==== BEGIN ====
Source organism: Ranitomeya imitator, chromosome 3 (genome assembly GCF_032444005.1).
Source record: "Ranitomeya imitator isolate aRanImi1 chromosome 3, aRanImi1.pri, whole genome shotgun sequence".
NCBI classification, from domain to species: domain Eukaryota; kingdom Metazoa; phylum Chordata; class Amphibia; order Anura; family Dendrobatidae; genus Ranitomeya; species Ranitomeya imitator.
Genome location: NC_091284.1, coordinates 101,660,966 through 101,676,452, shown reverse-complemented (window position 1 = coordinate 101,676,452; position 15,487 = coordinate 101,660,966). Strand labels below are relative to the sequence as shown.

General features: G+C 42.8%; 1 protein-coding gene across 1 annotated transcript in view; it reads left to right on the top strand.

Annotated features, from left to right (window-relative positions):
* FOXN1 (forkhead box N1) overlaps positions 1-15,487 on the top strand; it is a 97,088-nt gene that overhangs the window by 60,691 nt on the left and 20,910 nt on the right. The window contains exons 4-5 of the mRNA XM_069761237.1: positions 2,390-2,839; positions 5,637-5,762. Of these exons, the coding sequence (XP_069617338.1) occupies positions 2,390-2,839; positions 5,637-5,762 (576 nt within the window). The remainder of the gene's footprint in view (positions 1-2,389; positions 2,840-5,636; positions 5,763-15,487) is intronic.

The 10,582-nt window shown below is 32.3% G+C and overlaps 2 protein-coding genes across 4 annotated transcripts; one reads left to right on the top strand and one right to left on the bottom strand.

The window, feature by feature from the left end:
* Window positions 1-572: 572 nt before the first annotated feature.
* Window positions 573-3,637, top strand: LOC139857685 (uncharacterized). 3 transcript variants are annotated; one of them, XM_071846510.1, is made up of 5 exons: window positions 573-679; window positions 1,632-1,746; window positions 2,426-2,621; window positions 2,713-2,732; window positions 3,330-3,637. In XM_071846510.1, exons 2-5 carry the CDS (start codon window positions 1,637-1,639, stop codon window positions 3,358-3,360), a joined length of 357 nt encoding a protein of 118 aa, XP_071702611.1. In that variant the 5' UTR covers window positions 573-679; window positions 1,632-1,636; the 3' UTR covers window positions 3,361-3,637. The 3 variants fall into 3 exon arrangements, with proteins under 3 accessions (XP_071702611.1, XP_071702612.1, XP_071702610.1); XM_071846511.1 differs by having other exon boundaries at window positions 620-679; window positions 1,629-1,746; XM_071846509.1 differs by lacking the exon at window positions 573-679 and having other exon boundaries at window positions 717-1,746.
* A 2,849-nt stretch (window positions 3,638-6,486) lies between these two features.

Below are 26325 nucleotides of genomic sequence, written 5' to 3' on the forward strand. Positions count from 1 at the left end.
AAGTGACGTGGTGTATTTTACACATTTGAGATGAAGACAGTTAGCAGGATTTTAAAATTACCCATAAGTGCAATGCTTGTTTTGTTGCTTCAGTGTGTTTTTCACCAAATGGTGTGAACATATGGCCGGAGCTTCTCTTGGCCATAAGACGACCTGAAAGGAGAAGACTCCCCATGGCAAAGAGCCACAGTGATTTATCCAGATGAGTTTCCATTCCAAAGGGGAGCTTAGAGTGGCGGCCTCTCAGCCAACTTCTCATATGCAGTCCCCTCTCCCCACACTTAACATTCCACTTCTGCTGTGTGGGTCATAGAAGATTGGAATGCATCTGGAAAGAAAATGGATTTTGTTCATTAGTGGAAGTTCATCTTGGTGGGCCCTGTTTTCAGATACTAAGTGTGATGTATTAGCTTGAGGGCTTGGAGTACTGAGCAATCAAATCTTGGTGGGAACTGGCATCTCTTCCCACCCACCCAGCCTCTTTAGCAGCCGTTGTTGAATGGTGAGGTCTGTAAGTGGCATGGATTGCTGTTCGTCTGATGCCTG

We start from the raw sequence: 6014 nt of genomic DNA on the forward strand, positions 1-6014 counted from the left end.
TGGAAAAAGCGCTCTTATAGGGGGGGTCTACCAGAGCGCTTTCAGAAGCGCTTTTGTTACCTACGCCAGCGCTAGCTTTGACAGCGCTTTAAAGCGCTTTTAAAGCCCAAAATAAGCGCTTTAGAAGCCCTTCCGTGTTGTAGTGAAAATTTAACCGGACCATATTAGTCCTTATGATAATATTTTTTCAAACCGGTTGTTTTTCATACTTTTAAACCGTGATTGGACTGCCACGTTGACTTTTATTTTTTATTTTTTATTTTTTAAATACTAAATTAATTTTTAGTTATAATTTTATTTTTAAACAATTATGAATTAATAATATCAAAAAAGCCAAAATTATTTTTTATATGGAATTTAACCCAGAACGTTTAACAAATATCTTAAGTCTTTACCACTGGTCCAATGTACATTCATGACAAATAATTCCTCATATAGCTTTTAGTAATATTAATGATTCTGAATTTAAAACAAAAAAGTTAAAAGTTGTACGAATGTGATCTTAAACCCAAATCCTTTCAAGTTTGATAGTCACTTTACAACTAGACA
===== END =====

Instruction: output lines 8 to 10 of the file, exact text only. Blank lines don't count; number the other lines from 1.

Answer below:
The 10,582-nt window shown below is 32.3% G+C and overlaps 2 protein-coding genes across 4 annotated transcripts; one reads left to right on the top strand and one right to left on the bottom strand.

The window, feature by feature from the left end:
* Window positions 1-572: 572 nt before the first annotated feature.